Take pricing for example. Not the actual price, but how the “pricing model” works. One of the reasons mobile phones are so successful is that it meets the qualities of a disruptive innovation and has a business model that allows very poor people to purchase phone service. In most emerging markets the prominent method of payment is through pre-paid cards vs. subscriptions. Safaricom has disrupted the billing model even more – they bill in seconds vs. minutes.Â

Safaricom is a poster child for a company that seems to understand how to create a successful business in Kenya for the BoP.  I wrote an article here, if you are interested in learning more about Safaricom’s disruptive business practices.

So you’d think that a similar model could work for the PC – offer a pay-as-you-go service for the PC through a subscription or pre-paid cards. Microsoft introduced such a service called FlexGo in 2006 and it has yet to scale beyond small trials. Securing the PC and its components against resale (a PC is an open device with multiple replaceable parts, unlike the mobile phone) and getting banks to offer financing services are just two of the challenges plaguing the project.Â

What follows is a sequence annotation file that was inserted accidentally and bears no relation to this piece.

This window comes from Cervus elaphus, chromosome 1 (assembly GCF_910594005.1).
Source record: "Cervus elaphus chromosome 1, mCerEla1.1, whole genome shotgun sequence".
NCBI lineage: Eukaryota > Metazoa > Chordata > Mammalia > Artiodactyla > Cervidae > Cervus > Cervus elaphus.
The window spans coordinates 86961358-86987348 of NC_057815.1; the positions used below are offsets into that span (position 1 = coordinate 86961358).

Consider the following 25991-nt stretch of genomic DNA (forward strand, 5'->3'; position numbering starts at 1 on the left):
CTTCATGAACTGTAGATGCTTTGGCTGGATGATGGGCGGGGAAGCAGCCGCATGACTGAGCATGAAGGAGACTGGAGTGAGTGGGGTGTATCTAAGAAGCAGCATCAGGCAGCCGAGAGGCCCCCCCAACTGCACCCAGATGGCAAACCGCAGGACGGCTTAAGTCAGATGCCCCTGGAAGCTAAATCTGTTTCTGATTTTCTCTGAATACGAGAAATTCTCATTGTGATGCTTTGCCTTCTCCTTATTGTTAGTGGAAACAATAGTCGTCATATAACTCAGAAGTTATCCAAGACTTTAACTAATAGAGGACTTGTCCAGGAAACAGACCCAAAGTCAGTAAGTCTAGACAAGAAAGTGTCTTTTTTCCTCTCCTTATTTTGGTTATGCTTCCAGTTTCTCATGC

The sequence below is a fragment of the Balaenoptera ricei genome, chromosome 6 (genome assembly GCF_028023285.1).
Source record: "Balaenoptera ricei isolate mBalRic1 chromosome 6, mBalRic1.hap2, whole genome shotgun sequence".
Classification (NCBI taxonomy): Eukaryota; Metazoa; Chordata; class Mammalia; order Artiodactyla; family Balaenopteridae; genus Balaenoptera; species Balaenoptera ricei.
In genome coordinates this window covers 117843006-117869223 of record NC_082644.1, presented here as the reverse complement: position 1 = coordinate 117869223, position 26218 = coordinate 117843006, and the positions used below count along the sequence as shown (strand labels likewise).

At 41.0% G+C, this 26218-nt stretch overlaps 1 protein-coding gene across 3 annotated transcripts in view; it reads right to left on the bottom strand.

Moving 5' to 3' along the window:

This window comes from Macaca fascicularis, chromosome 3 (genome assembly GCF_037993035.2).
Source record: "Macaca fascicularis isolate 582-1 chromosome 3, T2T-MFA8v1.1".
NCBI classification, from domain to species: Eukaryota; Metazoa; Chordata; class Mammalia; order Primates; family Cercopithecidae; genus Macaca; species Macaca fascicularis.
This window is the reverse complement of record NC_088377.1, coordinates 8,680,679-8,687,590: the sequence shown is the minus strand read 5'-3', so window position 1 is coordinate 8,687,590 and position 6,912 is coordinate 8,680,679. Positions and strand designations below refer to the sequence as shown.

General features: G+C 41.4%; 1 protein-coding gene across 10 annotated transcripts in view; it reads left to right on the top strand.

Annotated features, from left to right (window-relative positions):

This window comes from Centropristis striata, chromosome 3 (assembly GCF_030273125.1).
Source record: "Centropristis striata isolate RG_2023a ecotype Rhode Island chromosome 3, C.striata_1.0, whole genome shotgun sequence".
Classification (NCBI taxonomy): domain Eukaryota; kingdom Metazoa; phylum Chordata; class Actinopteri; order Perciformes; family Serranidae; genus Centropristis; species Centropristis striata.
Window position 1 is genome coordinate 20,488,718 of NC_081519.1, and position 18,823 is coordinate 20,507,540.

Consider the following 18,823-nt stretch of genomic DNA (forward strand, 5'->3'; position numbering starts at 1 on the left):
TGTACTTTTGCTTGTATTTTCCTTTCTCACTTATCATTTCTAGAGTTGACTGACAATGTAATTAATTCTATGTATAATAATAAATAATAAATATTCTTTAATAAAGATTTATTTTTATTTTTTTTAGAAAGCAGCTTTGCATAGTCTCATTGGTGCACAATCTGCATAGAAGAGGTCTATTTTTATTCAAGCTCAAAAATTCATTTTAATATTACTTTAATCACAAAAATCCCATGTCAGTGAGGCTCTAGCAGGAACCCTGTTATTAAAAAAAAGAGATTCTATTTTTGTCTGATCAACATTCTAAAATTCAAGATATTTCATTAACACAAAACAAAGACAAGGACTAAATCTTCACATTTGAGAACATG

Bottom line: the business model has to be appropriate for the specific device or solution.

Beyond the pricing model, a disruptive strategy may be needed to think about how a company gets the product to the customer (at Intel, we called this channels). Outside the big cities in many developing countries, especially Africa, there are little or no retail outlets for PCs. How do you get PCs to a customer when you don’t have a channel?Â